Welcome to the News section of the iNSiGHT Ornithology website (https://www.simoncherriman.com.au/). This blog contains updates about various things I've been up to, interesting environmental issues and observations I make regularly while going about my day. It is designed to be fun AND educational, and inspire you about our wonderful natural world. Happy reading!

Thursday, 29 December 2011

An Endangered Cockatoo

Three years ago I spent a day hoisting a nest-box designed for Black-Cockatoos high into a Karri tree at my friend Jeff’s block near the Porongurup Range. The box was made partly from Form Ply scavenged from a skip bin, partly from Jeff’s Nanna’s old wardrobe, and was over a metre deep. On that day back in November 2008, just as I’d fixed the box in place, a pair of Carnaby’s Cockatoos flew in, passed the box and landed in a nearby Karri. Then one of them climbed down and entered a vertical slit-shaped hollow in the side, and it turned out to have a chick inside! I was worried that ‘my’ new box was too close to an existing nest, and would never be used.

A trip back to Jeff’s block was on the cards for New Year’s Eve 2011. A friend of ours who owns another bush block nearby had reported seeing a pair of Carnaby’s Cockatoos (Calyptorhynchus latirostris) perched near the box and chewing its hollow front a year earlier. Jeff arrived yesterday and gave me a call to say that he had also seen a pair of cockies roosting above the box. They arrived just after sunset and were very vocal early the next morning. I was itching with excitement!

We arrived down at the block about lunchtime today, and I soon got out my climbing gear and set up a rope to the first big limb, below the nest box. I ignored the bark-scrapes to my legs as I began the climb, eager to reach the box. I made it to the first limb but still needed to throw a rope over the limb above the box in order to reach it safely. This took about ten attempts and nearly made my arm collapse with tiredness! Eventually the coil hit the spot and I changed ropes and carried on upwards. I was now level with the box. I then stepped onto a thick limb, feeling the cool sensation of Karri bark on my bare foot, and reached around the main trunk with my safety line. It wouldn’t reach, so I glanced down to gather more slack.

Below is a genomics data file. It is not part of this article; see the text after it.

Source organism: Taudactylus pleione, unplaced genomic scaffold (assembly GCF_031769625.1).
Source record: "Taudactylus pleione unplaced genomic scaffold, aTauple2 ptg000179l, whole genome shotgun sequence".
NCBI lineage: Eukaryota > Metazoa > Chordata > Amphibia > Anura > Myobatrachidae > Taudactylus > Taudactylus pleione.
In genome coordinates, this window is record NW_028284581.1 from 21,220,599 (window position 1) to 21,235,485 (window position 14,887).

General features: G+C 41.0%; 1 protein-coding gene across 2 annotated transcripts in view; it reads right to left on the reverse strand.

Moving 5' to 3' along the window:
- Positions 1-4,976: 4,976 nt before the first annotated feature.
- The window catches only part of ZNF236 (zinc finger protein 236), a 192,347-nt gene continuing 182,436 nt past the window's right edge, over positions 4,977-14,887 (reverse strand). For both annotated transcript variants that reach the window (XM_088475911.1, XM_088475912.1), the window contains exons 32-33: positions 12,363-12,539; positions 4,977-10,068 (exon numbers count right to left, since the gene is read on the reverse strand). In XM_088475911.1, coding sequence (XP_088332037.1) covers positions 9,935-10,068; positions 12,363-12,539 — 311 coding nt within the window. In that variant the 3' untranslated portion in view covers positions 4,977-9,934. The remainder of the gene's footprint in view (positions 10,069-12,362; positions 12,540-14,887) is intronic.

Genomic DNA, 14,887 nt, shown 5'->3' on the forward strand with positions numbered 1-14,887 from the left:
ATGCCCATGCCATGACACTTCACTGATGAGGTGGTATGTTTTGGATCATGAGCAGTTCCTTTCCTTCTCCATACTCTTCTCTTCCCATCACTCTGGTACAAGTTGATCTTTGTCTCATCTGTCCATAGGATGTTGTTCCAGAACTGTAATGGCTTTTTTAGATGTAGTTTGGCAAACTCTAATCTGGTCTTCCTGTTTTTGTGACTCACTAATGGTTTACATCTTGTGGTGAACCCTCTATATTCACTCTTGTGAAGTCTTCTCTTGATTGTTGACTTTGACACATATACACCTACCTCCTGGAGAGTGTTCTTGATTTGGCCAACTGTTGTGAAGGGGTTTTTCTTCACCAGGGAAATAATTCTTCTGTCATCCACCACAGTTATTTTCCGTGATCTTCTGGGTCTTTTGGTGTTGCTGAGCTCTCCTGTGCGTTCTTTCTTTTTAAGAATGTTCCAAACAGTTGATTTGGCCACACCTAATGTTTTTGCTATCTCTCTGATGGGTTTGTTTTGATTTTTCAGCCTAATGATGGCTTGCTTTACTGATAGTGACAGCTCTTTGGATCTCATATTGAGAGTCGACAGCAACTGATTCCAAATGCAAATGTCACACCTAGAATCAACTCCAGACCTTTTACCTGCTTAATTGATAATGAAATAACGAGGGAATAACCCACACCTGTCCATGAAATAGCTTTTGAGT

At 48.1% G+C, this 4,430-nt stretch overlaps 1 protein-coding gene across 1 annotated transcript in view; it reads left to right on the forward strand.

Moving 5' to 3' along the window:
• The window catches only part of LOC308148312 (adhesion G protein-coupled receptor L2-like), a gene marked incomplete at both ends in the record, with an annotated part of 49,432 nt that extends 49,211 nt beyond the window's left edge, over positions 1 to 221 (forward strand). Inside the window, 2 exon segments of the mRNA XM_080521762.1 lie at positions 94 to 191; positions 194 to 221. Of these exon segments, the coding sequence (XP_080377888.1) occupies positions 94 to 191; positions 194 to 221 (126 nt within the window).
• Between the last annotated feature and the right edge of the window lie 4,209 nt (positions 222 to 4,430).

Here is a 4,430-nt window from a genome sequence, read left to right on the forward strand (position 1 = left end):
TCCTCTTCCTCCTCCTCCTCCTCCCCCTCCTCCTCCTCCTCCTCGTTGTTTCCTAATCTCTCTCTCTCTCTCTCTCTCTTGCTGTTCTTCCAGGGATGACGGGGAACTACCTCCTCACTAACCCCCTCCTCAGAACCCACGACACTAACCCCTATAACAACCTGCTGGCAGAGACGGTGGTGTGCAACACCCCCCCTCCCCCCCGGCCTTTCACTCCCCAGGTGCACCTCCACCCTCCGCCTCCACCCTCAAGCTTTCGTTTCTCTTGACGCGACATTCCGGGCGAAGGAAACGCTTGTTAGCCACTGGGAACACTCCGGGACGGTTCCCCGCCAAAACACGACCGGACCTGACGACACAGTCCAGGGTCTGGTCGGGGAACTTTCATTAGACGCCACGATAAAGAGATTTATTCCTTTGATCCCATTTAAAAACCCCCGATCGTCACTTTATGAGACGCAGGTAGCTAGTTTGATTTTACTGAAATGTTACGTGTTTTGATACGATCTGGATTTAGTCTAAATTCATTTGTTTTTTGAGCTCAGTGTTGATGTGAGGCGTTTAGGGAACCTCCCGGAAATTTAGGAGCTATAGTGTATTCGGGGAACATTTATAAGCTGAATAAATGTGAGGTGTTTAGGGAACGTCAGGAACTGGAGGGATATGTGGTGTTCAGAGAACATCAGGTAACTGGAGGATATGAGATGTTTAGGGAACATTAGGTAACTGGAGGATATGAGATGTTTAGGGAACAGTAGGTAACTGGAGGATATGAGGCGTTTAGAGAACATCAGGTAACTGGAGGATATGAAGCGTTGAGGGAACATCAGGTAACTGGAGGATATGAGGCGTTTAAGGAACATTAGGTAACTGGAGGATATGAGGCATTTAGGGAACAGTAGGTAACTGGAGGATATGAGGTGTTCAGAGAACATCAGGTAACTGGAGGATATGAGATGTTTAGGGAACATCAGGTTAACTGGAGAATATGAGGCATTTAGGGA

Something was crawling on my foot. At first I just experienced the sensation of six little legs touching my soul, but then, as I pivoted my foot upwards, the body shape of the insect was clear. It was a BULL ANT! I’d copped many a bite from these critters before, not the sort of welcome to the canopy I wanted! I flicked my foot, and he clung on. He walked down toward my toes. I rolled my foot sideways, hoping he would fall of the side, but he climbed around the edge of my foot and carried on across my soul. I flicked again, and he moved over my heel. Get OFF!! My hands weren’t free and there was no way of flicking him off. I pressed my leg up against the tree and he climbed off onto the bark. Wheeeew! Nearly got a bite there! Now for the box.

The instant I opened the lid I just knew there was something exciting to find. I heard a raucous, irritated gargle shoot up at me from within the box. I peered in... and there she was. Deep inside her nest-box home, a Carnaby’s Cockatoo chick. THRILLING! The pale bill told me she was a female. The joys of making homes for wildlife out of human rubbish... and having an endangered species move in.

What a perfect way to end the year :-)

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